By David Mann
Iman Isaacs moves across the stage like driftwood in a slow, dark ocean. There is a low, ambient drone, and a world drenched in deep blue light. There is poetry, prose. The smell of salt. Fish sizzling away in butter. Listen: Seagulls float above and waves lap the rocks below. Isaacs raises her hands. They twist and turn in the light. It is a slow and surreal moment, enormous and ethereal.
In What Falling Feels Like, Isaacs plays the parts of Samuel and Benjamin who live at the edge of the world in a small house perched precariously on the cliffside, overlooking the sea. Directed by Nikki Pilkington in consultation with Maude Sandham, the play draws its narrative inspiration from the South African author Karen Jennings’ allegorical novel An Island.
This is a play that leads with its emotional states, drawn from a rich and romantic text penned by Joe Young, who also co-produced the work with Pilkington. It is a story of labour, loneliness, great burden and a profound sense of longing. Isaacs holds all of these emotions and conditions. She is the low, heavy presence of Samuel and the fragile yearning of Benjamin. At her best, she is the great, symbolic weightlessness of the albatross – “Teach me how to be weightless. What it’s like to live with nothing,” she says, sailing, flying, falling, performing somersaults in our hearts.
What Falling Feels Like is live storytelling at its best. The world created by Pilkington, and team, is a deeply evocative and immersive one. From the honeyed yellows and deep blues of the lighting design, to the simple, but shrewd set – tables become beds, stages, and even fold-out, table-top theatre devices. Everything is exactly where it should be.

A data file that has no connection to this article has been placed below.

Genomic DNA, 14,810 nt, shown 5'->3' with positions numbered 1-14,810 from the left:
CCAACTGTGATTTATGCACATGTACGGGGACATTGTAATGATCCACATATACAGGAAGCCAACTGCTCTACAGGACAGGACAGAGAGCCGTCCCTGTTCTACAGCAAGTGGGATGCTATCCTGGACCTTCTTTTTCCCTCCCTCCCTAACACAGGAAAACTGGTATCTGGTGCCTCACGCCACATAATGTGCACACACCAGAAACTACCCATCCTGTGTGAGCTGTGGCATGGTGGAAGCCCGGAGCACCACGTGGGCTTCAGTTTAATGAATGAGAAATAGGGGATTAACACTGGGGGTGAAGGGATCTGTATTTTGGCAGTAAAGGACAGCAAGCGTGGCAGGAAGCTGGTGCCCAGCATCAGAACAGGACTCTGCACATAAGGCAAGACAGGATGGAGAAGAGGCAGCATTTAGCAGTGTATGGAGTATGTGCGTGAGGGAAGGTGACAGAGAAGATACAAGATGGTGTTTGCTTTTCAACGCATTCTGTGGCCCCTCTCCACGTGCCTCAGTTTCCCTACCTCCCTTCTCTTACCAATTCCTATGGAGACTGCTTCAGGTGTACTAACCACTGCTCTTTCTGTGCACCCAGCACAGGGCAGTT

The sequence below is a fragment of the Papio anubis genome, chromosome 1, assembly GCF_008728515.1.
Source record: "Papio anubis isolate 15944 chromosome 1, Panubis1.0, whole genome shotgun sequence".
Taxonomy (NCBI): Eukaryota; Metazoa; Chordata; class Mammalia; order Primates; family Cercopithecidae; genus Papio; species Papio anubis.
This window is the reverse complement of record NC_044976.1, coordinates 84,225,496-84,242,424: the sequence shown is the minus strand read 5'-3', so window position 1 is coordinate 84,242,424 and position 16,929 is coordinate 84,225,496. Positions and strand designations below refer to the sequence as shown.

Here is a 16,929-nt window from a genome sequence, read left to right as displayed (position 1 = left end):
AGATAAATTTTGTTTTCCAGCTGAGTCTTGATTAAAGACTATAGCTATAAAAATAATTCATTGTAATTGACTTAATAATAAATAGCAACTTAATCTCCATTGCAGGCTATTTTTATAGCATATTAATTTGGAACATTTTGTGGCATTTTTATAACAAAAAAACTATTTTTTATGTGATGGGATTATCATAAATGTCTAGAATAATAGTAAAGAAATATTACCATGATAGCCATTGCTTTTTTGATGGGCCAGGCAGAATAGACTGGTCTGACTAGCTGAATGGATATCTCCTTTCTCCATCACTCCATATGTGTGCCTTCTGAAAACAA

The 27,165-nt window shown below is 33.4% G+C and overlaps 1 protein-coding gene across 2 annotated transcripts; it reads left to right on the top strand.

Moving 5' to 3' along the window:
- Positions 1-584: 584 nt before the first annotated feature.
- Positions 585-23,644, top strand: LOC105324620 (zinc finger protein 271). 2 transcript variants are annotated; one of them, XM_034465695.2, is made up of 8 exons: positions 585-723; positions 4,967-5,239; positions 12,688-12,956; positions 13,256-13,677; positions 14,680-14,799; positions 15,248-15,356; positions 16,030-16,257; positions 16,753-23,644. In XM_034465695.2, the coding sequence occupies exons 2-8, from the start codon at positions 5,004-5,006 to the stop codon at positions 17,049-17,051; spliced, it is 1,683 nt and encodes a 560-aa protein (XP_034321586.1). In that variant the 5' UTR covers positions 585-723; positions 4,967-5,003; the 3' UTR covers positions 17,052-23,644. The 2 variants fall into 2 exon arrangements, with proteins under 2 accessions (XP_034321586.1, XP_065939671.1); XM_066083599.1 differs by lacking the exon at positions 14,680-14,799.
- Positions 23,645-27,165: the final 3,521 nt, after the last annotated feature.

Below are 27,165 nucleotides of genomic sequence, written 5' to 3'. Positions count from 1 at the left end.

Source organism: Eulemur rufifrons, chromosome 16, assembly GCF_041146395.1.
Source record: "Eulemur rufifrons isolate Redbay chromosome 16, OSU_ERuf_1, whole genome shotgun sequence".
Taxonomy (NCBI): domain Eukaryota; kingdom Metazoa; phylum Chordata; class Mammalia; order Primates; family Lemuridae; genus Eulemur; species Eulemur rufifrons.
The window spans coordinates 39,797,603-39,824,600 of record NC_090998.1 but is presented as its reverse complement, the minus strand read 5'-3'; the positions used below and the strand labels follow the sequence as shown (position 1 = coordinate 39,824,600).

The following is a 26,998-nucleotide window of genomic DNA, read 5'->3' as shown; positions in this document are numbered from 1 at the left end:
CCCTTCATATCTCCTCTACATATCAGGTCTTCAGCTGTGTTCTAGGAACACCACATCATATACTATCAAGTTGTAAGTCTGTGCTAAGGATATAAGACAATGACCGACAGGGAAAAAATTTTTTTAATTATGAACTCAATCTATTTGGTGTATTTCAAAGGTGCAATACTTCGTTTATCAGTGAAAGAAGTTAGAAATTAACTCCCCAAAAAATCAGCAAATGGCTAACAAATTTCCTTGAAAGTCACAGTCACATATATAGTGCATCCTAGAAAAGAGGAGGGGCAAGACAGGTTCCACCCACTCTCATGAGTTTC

Sound design by Geoffrey Diver is also essential to the work. Here, sound does not influence or overpower emotion. Rather, it co-authors the experience along with Isaacs, working to build upon and enhance the emotional tone and quality of each moment.
It is almost too effective. Not 20 minutes in and people are already in tears, and this is more or less how it goes for the rest of the show. The play has a great sense of stillness. It relishes in the quieter moments – and here there is room to breathe, to think, to cry and to feel. Isaacs holds these moments wide open, allowing us to freefall into the depths of the text, the staged still life.
But it’s not all relentless sentiments. The table anchors us. It is a place to return to – a stage within a stage. As a way of seeing, it becomes one of the primary tools for framing, zooming in, out, regaining perspective, and returning to focus.
Similarly, the simple, dreamlike props used by Isaacs – a kite, a make-shift puppet, a tin cup and a fishing net – are astonishingly effective in their ability to convey a sense of scale. Through them, we are moved to a place high above the world, soaring with the birds, and then we are back in the little house on the cliffside, watching a tired and solitary Benjamin toss and turn in his bed.
The end, signalled at the beginning, is no less profound, no less devastating. We are left in silence, darkness, to paraphrase their prose, with nothing but the pulse of a room full of people sharing the same breath. It is extraordinary.